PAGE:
At Brandeis University, the standard advice given to visitors is that they must not stop as they walk about the campus — for in less than a minute, a plaque is attached to any immobile object. Nor is Brandeis unique in its offer of “naming opportunities.” Atop one synagogue in Newton, Mass., there is an air-conditioning unit that has been plaqued in honor of its donor; in hospitals across the land, corridors and elevators and, for all I know, even bathrooms — though not yet, I don’t think, individual urinals — have been appropriately marked.
All this gives rise to the “Leonard Fein Plan for Deficit Reduction” (no plaque required).
You are doubtless aware that the federal government operates at a massive deficit. Many worthy programs have been underfunded for years, others have been dropped. We pay huge sums each year just to cover the interest payments on the loans we have taken to cover earlier deficits. The size of the deficit for 2008 is now projected at $410 billion; the cumulative debt, as of the day I write this, is $8,511,811,750,580.34. That’s almost $9 trillion, or $31,250.92 for every American.
The candidates promise to balance the federal budget and pay down the debt. That is, in a word, blah-blah. It will not happen, not even when the war in Iraq is over.
The Treasury Department has a somewhat different proposal. Its Web site features the following Q&A: “How do you make a contribution to reduce the debt? Make your check payable to the Bureau of the Public Debt, and in the memo section, notate that it is a gift to reduce the debt held by the public. Mail your check to: Attn Dept G, Bureau Of the Public Debt, P. O. Box 2188, Parkersburg, WV 26106-2188.”
I do not know how many people are employed to open the consequent mail in Parkersburg, but I would be surprised to learn that more than one is needed, and that one only a part-timer.
Can nothing be done?
Aha! Let us learn from Brandeis: Let there be a mega-expansion of naming opportunities, starting with our common property — to wit, the buildings of the federal government.
Some of those buildings virtually shout for commercial endorsement. After all, in baseball we already have U.S. Cellular Field (Chicago White Sox), Tropicana Field (Tampa Bay Devil Rays) and Comerica Park (Detroit Tigers).
Why not the Viagra Washington Monument, the Home Depot Department of Housing and Urban Development and the Slim Fast Rotunda?
Those are among the most obvious kinds of naming opportunities, but they barely scratch the surface. Have you noticed, for example, that the individual seats in concert halls now often carry a sponsor’s name? This suggests that sponsorship need not be restricted to the vastly wealthy, that even the merely affluent can experience the thrill.
For a relative pittance, the seats of senators and representatives could easily be plaqued, and for, say, 10 times the price tag on those seats, each of the nine justices of the Supreme Court could be similarly endorsed. (To ensure judicial independence, no endower should be permitted to select a particular justice’s chair. It would not be pretty, to put it mildly, were Anthony Scalia to sit in the Rush Limbaugh Chair.)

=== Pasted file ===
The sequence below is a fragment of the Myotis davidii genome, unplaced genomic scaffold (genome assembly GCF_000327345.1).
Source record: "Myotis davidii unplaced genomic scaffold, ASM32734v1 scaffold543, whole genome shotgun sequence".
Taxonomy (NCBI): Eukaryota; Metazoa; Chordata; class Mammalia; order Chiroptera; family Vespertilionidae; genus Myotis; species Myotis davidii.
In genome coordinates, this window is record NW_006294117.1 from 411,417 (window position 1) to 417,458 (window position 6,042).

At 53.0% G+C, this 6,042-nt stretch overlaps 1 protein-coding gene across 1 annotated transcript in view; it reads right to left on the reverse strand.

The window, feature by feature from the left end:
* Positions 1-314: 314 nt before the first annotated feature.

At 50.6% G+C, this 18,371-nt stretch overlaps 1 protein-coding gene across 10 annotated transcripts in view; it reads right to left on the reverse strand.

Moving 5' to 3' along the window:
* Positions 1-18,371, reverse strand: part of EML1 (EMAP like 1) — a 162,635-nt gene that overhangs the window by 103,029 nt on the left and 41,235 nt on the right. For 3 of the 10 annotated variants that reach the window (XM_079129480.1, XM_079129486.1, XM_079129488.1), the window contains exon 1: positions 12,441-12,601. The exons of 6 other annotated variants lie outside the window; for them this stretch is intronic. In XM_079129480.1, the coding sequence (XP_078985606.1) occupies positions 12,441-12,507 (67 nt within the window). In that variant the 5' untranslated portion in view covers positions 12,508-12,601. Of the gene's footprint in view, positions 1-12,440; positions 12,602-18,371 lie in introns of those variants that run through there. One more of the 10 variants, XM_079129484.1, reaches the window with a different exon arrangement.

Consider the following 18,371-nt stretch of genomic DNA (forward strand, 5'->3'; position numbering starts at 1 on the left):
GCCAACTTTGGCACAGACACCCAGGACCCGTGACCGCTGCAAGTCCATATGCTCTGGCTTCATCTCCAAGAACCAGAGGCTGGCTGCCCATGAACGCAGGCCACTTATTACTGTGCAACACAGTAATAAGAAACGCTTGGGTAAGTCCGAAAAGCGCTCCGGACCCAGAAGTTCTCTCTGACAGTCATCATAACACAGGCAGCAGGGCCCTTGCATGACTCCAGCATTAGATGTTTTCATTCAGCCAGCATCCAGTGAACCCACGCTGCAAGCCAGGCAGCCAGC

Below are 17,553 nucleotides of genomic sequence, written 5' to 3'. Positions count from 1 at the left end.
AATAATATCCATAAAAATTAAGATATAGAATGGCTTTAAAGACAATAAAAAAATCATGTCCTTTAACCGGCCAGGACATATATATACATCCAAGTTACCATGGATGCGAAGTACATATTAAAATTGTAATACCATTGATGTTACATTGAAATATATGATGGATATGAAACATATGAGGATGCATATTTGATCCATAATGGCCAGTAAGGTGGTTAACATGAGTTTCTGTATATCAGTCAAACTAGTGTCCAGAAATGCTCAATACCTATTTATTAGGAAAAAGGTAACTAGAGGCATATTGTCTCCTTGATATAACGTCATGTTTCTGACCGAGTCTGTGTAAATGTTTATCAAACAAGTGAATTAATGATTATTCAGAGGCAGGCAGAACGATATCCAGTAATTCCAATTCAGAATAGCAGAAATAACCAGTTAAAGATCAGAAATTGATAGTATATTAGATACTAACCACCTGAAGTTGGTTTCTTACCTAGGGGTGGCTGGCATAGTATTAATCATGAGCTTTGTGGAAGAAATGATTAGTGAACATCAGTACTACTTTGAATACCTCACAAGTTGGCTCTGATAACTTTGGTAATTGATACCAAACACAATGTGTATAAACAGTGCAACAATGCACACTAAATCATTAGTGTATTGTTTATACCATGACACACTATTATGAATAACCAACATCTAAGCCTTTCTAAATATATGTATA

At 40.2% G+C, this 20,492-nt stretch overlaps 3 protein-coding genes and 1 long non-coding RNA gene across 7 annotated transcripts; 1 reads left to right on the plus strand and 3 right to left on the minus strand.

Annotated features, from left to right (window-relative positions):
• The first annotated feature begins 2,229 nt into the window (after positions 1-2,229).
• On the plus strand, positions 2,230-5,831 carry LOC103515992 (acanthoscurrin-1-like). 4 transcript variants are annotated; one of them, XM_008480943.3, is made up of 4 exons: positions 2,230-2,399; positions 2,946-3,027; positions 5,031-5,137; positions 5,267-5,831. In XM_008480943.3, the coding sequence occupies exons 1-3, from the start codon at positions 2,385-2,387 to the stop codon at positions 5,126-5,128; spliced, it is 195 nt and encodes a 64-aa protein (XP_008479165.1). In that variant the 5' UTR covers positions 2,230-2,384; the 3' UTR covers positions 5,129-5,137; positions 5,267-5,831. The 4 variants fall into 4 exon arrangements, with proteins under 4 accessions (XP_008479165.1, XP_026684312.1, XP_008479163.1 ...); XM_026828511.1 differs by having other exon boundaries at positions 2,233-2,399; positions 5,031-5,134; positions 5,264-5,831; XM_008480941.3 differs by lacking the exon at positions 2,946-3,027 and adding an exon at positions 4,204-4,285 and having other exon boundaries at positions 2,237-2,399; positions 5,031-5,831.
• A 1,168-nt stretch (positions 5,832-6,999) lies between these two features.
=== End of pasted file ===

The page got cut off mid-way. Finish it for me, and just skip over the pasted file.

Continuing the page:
And if chairs, why not also those who sit thereon? It happens at universities all the time, as I have good reason to remember. Once, in an earlier incarnation, I was appointed to the Phillip Klutznick Family Professor of Cotemporary Jewish Studies Chair at Brandeis. I wrote to Phil Klutznick at the time, proposing that we dispense with the middle man: Why could I not be just the Phillip Klutznick Family Leonard Fein?
Why a chair? Why Brandeis? Why all that overhead? (My suggestion was not viewed with favor.)
Middle-man or not, what’s wrong with endowing officers of our government, so long as the endowers understand that their contribution does not entitle them to privileged access? Or even, if you think that “The Bill and Melinda Gates Nancy Pelosi” is a bit much, name just the specific offices they hold, as in “The George Soros Majority Leader of the Senate.”
The idea of such sponsorship is surely more dignified than, say, vanity license plates, of which there are more than 9 million in America today; it would surely produce very much higher revenue, both because of its greater popularity (here we’re talking heavy-duty vanity) and the much higher fees associated with each transaction.
There are even ways to render the opportunity more accessible, available to masses of people: Girl Scout Troop #17 (Oshkosh) might use its cookie profits to perpetuitize itself by naming the Deputy Assistant Secretary of the Department of Health and Human Services — or, if it’s feeling especially frisky, an FBI agent. There is even the possibility of adding real mystery to the process, as would happen were Mr. and Mrs. Ploni Almoni to underwrite a CIA operative, whose name would of course not be revealed.
I know, I know, there are problems to be solved. People convicted of felonies, perhaps also of gross misdemeanors, would not be eligible underwriters. Foreign governments, perhaps even all foreigners, would have to be restricted; the Ibn Saud Lincoln Memorial is too jarring a juxtaposition. (But what’s wrong with the King Abdullah National Botanical Garden?)
The president and vice president should most likely serve their terms in office unadorned. (Although the Bush/Clinton President of the United States has a certain je ne sais qua.)
And then there’s the issue of overhead: Are we talking just about a cosmetic fix, a plaque that is evidence of good citizenship but does not endow operations, or do we intend a serious endowment, indicating true patriotism?
We have the resources. It’s only a matter of political will.